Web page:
In Yemen’s conflict case, women continue to be absent from formal peace negotiations in Middle East and especially in Yemen. There is little space open for women to engross in peaceful protests, and this is not because women lack the resolution to fight for peace. But, it is the male-controlled mentality of Saudi-inspired Salafism that has detached women from participation in building the peaceful Yemeni society.
Meanwhile Yemeni women peace activists have been calling outside the country for an end to the fighting and the obstruction of necessary needs that has shaped an unrelenting humanitarian crisis.

The effects of war remain for years after the conflict ends. Women become widowed and children orphaned. Women face struggles to bear with livelihoods needs of their families.
The crucial role of women in development, peace, security and human rights cannot be denied, It is thus of countless importance that women should play a noteworthy role in limiting the effects of violence. Women must be actively engaged in the peace discussions process at the regional, national, and local level.

While women remain a minority, everyone will be suffering.

Sana AFOUAIZ

Journey experience in advocacy

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Inclusive development means we work towards all young people having the opportunity to enjoy health and wellbeing, to profit from education and training, to pursue rewarding careers, and to benefit from civic and political empowerment. All the way from Zambia, Lombe has chosen advocating and lobbying to support youth understanding. She believes that everyone should be decision contributor, she believe in “right of participation”

More than 3 billion people are under 25; sustainable development cannot be fully achieved without youth angles, perspectives and mainly voices.

The qualities of youth provide us with supreme power to accept change, challenge norms, and adapt to challenging new settings.

From Zambia, Lombe Tembo, Task Team Member of Restless Development Organization organization. Sana caught up with Lombe for a brief chat, ahead of her work with Restless Development Organization.

Sana: First, thank you for taking the time to chat with us. Let me congratulate you on being a model advocating for youth governance. Out of the many Africans, you have been chosen by “Youth Voice” as successful model I believe it’s because of a proven record of hard work in enhancing youth governance. Can you share a brief background of the work you do?

Lombe: Thank you very much for the opportunity to speak about my experiences and share what I have learnt. I am a youth advocate based in Zambia. All of my time at the moment is dedicated to development work in a voluntary capacity. Among other roles that I take on, I am the assistant executive director of the Zambian Association of Literacy, and I am also the Chairperson of the Governance and Transparency Committee of the African Youth Movement. My role as a member of the Youth Governance and Accountability Task Team began in May 2014 when the task team members had an initial meeting in Colombo, Sri Lanka during which we shared our individual experiences and learning.

Sana: Can you tell us about your experience with Restless Development Organization? How did this experience enhance your expertise in the field of advocacy and accountability?

Lombe: My experience with Restless Development has been nothing short of phenomenal. Of course there have been moments of miscommunication, which is only normal in dealing with other human beings with different opinions and feelings. The support staff has been very amazing and has shown so much support right from the inception of the Task Team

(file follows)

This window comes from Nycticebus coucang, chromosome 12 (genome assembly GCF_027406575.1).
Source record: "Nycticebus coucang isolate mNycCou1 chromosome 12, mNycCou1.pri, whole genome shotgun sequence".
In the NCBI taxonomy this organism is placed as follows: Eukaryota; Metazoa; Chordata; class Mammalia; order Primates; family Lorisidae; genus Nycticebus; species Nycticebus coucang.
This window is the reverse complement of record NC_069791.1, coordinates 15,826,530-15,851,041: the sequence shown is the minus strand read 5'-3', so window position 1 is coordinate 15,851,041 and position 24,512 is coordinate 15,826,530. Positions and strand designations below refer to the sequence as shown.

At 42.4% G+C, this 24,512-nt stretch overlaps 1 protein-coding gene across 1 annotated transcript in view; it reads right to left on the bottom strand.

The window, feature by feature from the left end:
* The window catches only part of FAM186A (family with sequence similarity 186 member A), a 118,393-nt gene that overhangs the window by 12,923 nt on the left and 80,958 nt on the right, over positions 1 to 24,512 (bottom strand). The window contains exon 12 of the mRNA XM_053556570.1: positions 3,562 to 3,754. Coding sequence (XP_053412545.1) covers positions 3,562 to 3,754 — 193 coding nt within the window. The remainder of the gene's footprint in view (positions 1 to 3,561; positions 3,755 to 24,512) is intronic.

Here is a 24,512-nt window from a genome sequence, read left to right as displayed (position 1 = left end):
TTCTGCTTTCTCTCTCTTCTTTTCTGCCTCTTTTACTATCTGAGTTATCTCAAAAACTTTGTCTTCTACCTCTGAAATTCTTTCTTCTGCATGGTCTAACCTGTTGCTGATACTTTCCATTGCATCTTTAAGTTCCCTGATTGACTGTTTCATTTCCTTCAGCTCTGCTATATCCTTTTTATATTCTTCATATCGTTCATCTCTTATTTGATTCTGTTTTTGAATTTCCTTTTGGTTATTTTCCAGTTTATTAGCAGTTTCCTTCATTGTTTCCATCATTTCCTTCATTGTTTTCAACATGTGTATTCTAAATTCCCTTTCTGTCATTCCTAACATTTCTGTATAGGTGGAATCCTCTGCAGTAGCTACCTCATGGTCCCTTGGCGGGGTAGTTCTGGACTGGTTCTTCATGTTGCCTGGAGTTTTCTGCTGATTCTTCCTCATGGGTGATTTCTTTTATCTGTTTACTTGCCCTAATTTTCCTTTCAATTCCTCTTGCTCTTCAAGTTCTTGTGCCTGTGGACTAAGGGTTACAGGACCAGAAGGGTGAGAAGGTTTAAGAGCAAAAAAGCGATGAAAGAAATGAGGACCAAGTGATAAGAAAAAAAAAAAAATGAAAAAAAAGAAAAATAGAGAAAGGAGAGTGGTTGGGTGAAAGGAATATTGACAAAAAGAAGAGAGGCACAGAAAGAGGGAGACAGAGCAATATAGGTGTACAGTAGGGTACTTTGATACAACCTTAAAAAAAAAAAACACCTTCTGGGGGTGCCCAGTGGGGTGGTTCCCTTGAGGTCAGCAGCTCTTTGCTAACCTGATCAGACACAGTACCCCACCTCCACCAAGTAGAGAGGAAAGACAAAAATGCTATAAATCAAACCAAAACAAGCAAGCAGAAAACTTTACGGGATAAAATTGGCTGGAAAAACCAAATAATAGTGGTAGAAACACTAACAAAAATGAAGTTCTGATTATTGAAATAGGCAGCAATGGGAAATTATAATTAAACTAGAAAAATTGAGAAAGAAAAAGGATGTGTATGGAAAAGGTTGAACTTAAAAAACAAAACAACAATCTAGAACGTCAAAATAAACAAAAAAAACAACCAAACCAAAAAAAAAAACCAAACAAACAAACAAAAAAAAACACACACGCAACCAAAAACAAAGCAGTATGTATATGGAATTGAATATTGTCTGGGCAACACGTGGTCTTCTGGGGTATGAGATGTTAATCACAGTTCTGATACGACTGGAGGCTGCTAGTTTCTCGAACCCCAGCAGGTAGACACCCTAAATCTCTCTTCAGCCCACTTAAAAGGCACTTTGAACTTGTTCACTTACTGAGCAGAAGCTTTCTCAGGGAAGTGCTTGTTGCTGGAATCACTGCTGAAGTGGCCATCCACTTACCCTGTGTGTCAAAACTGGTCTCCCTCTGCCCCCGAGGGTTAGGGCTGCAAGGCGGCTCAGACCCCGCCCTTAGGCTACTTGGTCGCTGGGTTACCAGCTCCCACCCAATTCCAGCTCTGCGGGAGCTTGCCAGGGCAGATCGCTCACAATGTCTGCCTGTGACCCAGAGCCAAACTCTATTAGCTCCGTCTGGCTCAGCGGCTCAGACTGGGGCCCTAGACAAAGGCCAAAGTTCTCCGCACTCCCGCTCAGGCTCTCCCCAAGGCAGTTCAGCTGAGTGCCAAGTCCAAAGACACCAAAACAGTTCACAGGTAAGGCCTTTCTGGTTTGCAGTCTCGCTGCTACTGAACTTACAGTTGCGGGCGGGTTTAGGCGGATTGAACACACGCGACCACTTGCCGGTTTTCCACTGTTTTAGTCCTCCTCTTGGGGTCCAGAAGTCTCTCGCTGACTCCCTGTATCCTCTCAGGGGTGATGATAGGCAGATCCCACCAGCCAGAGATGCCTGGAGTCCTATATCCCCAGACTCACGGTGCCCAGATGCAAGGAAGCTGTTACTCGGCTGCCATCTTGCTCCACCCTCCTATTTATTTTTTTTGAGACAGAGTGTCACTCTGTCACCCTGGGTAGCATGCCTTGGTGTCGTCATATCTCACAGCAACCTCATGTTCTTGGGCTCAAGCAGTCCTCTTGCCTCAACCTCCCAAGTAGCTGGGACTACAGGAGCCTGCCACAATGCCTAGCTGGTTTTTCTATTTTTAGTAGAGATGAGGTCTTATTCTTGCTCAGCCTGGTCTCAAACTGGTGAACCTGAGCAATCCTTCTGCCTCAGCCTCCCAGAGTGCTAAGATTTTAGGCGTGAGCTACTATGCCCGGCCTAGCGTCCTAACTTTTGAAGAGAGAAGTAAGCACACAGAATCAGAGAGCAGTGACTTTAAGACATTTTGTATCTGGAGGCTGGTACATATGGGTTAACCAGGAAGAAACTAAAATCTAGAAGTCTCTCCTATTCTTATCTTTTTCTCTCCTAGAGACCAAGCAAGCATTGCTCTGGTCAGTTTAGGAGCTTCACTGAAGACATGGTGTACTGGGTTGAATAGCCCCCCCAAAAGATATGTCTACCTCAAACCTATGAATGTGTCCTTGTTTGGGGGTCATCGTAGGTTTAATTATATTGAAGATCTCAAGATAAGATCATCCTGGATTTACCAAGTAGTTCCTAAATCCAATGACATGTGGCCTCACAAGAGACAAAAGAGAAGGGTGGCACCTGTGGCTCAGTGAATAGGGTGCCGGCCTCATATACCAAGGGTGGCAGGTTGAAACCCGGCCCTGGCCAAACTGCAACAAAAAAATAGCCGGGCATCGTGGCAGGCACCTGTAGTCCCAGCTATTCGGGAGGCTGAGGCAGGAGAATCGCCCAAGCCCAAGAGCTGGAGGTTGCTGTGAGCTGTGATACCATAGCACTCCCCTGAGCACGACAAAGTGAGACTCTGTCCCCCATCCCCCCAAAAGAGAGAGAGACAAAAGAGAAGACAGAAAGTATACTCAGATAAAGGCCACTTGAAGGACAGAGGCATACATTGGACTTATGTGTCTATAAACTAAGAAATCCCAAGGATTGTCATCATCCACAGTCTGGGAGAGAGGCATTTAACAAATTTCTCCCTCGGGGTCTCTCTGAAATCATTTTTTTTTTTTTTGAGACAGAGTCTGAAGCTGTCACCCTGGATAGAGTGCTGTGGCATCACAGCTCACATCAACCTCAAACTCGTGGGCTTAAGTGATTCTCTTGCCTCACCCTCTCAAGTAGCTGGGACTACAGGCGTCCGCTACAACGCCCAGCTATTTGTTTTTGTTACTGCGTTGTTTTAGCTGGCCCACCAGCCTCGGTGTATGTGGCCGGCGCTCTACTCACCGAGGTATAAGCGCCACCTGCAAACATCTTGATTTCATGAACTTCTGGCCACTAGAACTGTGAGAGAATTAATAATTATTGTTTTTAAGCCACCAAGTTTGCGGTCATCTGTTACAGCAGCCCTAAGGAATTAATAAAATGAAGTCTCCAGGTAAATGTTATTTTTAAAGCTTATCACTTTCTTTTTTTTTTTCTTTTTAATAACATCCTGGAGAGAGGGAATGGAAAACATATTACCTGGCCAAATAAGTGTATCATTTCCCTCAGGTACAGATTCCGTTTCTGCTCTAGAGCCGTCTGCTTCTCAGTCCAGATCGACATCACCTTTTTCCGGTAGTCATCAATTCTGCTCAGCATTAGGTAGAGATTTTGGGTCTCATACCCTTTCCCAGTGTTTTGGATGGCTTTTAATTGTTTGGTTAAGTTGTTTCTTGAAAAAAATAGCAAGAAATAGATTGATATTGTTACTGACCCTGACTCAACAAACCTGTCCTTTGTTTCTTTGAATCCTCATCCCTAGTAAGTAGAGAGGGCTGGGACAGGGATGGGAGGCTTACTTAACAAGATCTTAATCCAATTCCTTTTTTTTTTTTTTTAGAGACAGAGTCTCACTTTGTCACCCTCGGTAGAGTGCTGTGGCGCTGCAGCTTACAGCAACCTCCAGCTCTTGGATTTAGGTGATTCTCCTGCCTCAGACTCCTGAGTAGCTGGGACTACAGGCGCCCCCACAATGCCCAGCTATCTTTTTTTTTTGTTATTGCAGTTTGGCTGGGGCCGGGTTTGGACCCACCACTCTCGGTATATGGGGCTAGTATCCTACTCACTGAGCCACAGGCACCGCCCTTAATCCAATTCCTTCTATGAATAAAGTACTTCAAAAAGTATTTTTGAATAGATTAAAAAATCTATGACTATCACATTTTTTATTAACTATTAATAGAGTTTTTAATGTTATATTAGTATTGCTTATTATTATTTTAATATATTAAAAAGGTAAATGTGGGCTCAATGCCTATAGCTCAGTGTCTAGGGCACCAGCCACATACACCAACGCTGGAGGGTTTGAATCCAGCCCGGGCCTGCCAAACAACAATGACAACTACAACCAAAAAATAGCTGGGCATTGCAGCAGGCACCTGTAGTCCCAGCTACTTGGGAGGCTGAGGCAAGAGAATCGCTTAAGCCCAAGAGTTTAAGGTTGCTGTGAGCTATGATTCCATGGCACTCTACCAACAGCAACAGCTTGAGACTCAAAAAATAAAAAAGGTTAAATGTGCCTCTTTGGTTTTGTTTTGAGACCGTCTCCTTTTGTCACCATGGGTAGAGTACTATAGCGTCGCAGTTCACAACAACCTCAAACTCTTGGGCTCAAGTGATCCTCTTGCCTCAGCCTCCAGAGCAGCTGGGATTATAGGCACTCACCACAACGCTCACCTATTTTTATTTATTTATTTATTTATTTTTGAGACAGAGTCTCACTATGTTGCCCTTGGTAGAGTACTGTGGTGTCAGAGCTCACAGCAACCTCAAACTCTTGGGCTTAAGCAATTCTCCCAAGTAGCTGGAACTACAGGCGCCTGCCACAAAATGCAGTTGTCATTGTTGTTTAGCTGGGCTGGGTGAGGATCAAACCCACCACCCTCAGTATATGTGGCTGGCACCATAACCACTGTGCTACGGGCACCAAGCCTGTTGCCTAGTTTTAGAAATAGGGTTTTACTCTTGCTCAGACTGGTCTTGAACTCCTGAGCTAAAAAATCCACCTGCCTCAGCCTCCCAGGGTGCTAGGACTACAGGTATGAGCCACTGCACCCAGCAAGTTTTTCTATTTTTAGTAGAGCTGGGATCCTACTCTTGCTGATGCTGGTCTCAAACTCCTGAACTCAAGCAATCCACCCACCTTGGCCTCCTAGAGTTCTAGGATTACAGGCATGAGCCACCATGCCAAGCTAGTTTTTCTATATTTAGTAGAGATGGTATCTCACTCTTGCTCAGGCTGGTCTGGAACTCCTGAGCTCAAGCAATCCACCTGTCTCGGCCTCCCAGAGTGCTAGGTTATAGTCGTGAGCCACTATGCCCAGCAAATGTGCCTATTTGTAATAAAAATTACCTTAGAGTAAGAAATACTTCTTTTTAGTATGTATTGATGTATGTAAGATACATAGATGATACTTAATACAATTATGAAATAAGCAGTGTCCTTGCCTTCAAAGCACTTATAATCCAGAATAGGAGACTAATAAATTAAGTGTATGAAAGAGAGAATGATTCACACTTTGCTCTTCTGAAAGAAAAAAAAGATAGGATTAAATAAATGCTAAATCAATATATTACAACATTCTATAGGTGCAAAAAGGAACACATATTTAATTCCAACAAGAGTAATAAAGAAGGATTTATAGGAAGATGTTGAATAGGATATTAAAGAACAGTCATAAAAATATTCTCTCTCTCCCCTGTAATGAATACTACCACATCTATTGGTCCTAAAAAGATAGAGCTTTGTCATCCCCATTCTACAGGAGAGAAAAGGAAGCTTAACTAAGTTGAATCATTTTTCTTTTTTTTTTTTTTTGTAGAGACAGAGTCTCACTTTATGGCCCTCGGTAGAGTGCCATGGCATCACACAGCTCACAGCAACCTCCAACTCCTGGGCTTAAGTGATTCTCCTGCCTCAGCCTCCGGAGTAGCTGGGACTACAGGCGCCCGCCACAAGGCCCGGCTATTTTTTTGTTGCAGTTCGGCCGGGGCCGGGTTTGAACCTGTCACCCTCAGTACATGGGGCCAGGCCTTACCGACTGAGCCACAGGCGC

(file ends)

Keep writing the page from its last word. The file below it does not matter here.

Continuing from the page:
Sana: Can you share any of your advocacy activities?

Lombe: I will share one of my most recent advocacy opportunities. In May 2015, I gave a speech on behalf of the Task Team as a member of the Major Group for Children and Youth at the United Nations Interactive Civil Society Hearings. This involved highlighting the priorities for young people in the Declaration, which is a lead up to the summit in September at which the Sustainable Development Goals will officially be launched. The roundtable discussion that I was a part addressed how the Declaration of the outcome document can in a clear and visionary way articulate the objectives and priorities of the new agenda and its implementation.

The link of Lombe’s speech:

http://m.webtv.un.org/search/1st-meeting-interactive-hearings-with-civil-society-and-private-sector-%E2%80%93-post-2015-development-agenda/4258278486001?term=interactive%20hearings

Sana: In your point of view and basing on your experiences, what are the challenges facing youth advocate in African countries? Have your ever faced any difficulties advocating for youth with official government in your country?

Lombe: From my point of view, young advocates still face the challenge of not being taken seriously when they are in their own countries. They receive recognition when they are speaking on a global or regional platform but things get more difficult when they try to bring these advocacy messages back home and attempt to contextualize them. Furthermore, another challenge that is faced by young advocates is a lack of federated efforts to make their voices heard. There are instances in which there are wonderful actions happening in very small groups. If there is more coordination and communication between these groups, there would be a much larger impact. So lack of information as well as lack of access to this information is another challenge faced.

Sana: What role can activism play in youth development and what can youth learn from being involved in activism?

Lombe: Activism has the all-important role of bridging the gap between young people and decision-makers. With the wonderful support of civil society organizations, such as the ones supporting the Task Team, young people can have increased confidence and skills and can play a more active role in development at all levels.

Sana: In one sentence, what is your message for youth worldwide who want to shift the development of their countries?

Lombe: “Development is not something that is a far-fetched idea to only be discussed by adults. Be a part of the solution, it begins with you as an individual”.